Summit Bank. Still, the bank normally didn’t do a lot of restaurant loans. My friend
sent me to an SBA loan officer named Cheryl Beer. Apparently Cheryl and my friend
had to work with the board to get the loan approved. Finally they did. I had to put
50% down, but I got the loan. I started my franchise and created 20 jobs right away
in downtown Atlanta. Then I opened a Subway.
I really loved what I was doing. Two years later my Mom moved to Atlanta from
California. She had a career in the banking industry, but I encouraged her to try her
hand at running a Subway. She applied and she was approved to be a franchisee. For
the financing, I said, “You need to go see Cheryl.” My loans were performing well so
it was easier for my Mom, and we didn’t need to go through the SBA process.
About four years later in 2002, my sister, a rising star in corporate America,
got caught in the dot-com bust. Her company was scaling back. My Mom and I
encouraged her to try franchising as well. Of course, we sent her to Cheryl. By that
time, I had about 15 restaurants.
Today, I own 54 restaurants and four retail stores, employing over 1,200 people.
I love people and I try to help them succeed. I have an attorney, finance, real estate
and a full accounting department as well as top-notch managers on my team. We
create jobs. We like to do that. It makes me proud to help others and help our
economy. It’s the American Dream and my family has benefited, too. It is all because
of franchising, and a great country. And it all started with an SBA loan.
Aziz Hashim is President & CEO of National Restaurant Development (Multi-Unit Franchisee of
Popeye’s, Checkers/Ralley’s Drive-In Restaurants, Subway and Moe’s Southwest Grill)
How I Got My First Loan in Franchising
By Aziz Hashim
Educate the Franchise and Lending Communities
About the Unique Advantages of Franchise
• Regional education and networking events
• “Discovery Days” for lenders to learn more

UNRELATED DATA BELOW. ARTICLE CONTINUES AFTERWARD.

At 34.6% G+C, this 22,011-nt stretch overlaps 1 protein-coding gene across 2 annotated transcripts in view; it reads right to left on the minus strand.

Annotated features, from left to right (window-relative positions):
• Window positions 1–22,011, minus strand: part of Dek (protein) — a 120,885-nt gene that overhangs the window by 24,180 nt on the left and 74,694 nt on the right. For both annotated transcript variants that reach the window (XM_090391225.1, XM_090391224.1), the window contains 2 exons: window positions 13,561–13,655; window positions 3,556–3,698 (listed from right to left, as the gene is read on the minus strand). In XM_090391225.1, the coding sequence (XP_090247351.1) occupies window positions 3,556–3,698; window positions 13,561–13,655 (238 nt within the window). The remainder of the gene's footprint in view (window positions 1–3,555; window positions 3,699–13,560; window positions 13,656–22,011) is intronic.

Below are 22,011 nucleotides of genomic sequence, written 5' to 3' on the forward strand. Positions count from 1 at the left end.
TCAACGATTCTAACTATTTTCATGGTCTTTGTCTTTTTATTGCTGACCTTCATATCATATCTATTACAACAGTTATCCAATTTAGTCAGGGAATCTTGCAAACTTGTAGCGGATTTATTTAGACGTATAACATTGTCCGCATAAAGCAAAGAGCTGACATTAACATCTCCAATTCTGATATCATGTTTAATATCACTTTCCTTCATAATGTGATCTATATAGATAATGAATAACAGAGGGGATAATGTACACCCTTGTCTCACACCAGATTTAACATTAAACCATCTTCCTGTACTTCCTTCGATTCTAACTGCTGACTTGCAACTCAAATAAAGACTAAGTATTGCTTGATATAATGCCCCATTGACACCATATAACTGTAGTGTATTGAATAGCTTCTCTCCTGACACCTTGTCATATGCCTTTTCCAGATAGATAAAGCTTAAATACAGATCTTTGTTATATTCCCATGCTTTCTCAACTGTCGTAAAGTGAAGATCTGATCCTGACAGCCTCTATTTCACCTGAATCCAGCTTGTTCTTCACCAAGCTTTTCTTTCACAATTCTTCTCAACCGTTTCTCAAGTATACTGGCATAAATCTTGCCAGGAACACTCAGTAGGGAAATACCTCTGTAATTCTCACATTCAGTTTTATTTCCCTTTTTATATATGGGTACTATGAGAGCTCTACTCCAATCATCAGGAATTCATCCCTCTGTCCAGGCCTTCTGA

about franchise brands
• Webinars including best practices to help
franchisors and franchisees better prepare
to get loans
(continued from page 1)
New Tools to Spur Lending, Job Creation in Franchising
IFA’s Credit Access Education and Advocacy Toolkit
The Credit Access Campaign includes educational, technical assistance
and policy initiatives with partner organizations. IFA leaders will
speak at franchise and lending-related events throughout the country on
the advantages of franchise lending, and to better educate and develop
stronger relationships between franchisors, franchisees and lenders.
A Joint Working Group will also advocate for pro-business, prolending
legislative and regulatory policies, including dialogue with the
Federal Deposit Insurance Commission and with federal lawmakers.
The campaign will allow partners to collaborate on private-sector
solutions that will enable long-term job creation and economic growth
as part of a Credit Access Toolkit (see chart above). IFA-supported
“Discovery Days” will aid lenders in learning more about franchise
brands and the wide-spread support they offer to franchisees to enable
their ongoing success.
There are over 825,000 franchise businesses across 300 different
industries creating nearly 18 million jobs and generating over $2.1
trillion to the U.S. economy, according to data prepared for the IFA by
PwC. Yet a 20 percent lending shortfall to franchise businesses in 2011 is
significantly impacting the ability of franchising to create jobs, according
to the latest IFA Small Business Lending Matrix & Analysis.
IFA expresses its gratitude to the following anchor partners:
Provide Technical Assistance for Borrowers &
• IFA Toolkit to create bank-ready borrowers,
“Franchising 101 for Lenders”
• Data demonstrating the benefits to lenders
of lower-risk franchise lending.
• Web-based Franchise Lending Resource
Hub to train and connect lenders and
• Standardized loan profile to provide the
information lenders want to see when
evaluating a franchise loan applicant.
Advocate for Legislative and Regulatory Changes
to Improve Franchise Credit Access
• Jointly advocate for pro-business, prolending
• Ensure SBA guaranteed loan programs
have adequate resources
“There are still gaps in lending,”
said SBA Administrator Mills, in IFA’s
exclusive video of the Small Business
• Educate regulators regarding the job-killing
impact of credit flow stoppage
Find out more at www.franchise.org
Check out IFA’s Credit Access Campaign on
International Franchise Association 202-682-8000 www.franchise.org/IFACreditAccess.aspx